As said of politics, all rain is local, parochial. It may seem frivolous to a parish under water that in a neighboring bureau filled with sun denizens are dressed in shorts and sleeveless shirts drinking dizzy fizzy wine coolers in the town square park sitting in beach chairs on the warm dry grass listening to a gypsy jazz band play La Mer, while next door, where rain falls, Leonard Cohen indoors on a turntable sings, “All the rain falls down amen, on the works of last year’s man.” Yet in rain country umbrellas are not as ubiquitous as one might expect, nor are they absent in the sunny clime. The rain falls through hair, straightening the curl, seeps through flannel and wool, fills the shoes and soaks the socks, wrinkles the skin. The rain bounces off the asphalt street, runs down the gutters carrying along leaves summer and fall debris: a dirty tennis ball, a burnt out sparkler, a used up crumpled face mask. The rain overflows the curb down at the corner and a car spins by splashing a muddy wave across the sidewalk. A city bus sploshes around the corner, windows fogged, the driver and riders masked and anonymous. There are no cats to be seen out and about, a few dogs hunkered up on their porches. A woman with no umbrella scurrying shoulders hunched head down misses her bus and takes shelter under the awning in the doorway of a closed cafe, pulls out her phone and votes for sun, but the polls are closed for the winter.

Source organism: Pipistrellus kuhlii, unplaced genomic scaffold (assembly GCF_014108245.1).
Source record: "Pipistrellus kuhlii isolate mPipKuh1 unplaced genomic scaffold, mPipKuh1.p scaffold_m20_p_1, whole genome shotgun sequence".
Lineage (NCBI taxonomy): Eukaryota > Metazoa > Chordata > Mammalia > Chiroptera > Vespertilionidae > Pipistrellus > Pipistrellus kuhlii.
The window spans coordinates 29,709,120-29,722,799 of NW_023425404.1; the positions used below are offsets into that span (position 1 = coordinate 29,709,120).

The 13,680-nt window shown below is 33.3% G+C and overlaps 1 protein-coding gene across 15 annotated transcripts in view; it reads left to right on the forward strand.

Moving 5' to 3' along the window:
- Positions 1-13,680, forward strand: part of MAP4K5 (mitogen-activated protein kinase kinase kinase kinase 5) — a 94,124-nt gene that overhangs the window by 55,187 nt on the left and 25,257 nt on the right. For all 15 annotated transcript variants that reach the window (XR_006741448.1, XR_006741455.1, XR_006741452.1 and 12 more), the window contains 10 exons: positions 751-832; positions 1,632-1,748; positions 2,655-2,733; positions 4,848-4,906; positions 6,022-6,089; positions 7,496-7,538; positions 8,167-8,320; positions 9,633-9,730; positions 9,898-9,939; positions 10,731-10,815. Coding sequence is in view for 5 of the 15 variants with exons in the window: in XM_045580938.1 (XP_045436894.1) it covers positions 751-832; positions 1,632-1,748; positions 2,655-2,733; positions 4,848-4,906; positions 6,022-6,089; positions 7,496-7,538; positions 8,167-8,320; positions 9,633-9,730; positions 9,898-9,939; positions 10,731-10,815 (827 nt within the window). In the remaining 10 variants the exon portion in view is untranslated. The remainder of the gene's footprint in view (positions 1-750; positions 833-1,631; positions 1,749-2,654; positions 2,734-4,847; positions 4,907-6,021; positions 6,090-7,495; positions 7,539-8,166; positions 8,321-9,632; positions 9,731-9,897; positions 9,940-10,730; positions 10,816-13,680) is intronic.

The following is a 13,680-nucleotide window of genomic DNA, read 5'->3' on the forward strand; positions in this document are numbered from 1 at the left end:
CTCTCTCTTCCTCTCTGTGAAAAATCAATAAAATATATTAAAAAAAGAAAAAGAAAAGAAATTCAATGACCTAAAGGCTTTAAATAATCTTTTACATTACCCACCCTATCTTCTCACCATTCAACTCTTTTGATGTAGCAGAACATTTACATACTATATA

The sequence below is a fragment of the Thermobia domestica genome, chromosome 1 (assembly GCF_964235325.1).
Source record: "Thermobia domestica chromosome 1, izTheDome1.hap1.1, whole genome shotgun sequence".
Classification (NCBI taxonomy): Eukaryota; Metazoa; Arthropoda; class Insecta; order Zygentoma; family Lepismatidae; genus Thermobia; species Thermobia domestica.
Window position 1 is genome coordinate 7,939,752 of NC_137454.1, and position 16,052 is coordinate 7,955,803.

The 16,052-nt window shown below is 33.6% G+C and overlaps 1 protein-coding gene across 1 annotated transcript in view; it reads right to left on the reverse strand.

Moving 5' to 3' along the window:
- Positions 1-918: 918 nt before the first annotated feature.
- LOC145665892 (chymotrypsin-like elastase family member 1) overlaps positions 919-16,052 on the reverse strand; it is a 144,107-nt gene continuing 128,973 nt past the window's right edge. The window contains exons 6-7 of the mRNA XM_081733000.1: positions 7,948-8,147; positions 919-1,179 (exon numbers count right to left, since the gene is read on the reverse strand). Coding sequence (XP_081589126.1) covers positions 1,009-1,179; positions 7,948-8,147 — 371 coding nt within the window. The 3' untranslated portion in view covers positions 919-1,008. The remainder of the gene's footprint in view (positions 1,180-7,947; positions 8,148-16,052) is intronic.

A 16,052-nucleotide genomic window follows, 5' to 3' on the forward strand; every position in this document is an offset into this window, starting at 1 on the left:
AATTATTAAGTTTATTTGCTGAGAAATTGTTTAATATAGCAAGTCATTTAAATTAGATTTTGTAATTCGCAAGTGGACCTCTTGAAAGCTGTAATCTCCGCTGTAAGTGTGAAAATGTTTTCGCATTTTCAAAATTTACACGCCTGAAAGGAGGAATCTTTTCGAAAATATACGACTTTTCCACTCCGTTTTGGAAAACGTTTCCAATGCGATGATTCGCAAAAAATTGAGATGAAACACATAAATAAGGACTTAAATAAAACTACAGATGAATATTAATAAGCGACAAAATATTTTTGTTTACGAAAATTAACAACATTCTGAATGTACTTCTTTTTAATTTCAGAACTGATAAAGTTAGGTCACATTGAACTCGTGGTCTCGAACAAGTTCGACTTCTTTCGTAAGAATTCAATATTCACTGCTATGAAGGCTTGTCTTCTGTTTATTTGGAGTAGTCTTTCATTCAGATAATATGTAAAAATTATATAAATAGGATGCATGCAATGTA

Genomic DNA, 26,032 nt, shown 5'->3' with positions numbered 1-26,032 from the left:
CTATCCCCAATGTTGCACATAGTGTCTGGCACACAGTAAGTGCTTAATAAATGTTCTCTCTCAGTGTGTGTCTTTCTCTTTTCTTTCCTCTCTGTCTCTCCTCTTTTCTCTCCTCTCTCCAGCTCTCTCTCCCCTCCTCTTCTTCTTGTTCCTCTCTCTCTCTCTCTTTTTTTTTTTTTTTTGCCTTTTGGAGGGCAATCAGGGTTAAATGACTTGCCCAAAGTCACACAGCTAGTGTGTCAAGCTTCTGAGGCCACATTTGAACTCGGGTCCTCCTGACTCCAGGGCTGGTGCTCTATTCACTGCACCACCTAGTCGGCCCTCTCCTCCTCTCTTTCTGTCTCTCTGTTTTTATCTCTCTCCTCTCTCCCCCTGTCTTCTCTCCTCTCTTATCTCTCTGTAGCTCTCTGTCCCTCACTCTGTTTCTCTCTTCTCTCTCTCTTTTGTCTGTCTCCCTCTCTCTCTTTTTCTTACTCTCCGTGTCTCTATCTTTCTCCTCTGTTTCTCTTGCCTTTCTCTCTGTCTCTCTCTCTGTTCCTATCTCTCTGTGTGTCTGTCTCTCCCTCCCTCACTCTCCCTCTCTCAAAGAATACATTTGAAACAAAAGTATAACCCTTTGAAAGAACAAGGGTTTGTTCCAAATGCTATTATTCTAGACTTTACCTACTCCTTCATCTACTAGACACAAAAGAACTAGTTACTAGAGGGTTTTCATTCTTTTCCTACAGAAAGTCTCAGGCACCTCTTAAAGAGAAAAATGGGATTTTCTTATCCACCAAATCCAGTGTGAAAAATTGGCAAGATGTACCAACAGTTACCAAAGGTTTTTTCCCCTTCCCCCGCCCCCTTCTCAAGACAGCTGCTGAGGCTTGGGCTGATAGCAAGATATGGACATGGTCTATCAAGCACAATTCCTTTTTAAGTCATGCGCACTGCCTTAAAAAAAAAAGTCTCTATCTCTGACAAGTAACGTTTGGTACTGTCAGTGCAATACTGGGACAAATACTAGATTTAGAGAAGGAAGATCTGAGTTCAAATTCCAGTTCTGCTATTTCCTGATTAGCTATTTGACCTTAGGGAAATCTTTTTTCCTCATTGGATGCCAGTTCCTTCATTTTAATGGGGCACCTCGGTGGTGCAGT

Published by Joe Linker
"The Coming of the Toads" by Joe Linker is licensed under a Creative Commons Attribution-NonCommercial-NoDerivatives 4.0 International License, and Copyright 2007-2021 Joe Linker - author of "Penina's Letters," "Coconut Oil," "Scamble and Cramble: Two Hep Cats and Other Tall Tales," "Saltwort," "Alma Lolloon," and "end tatters." View all posts by Joe Linker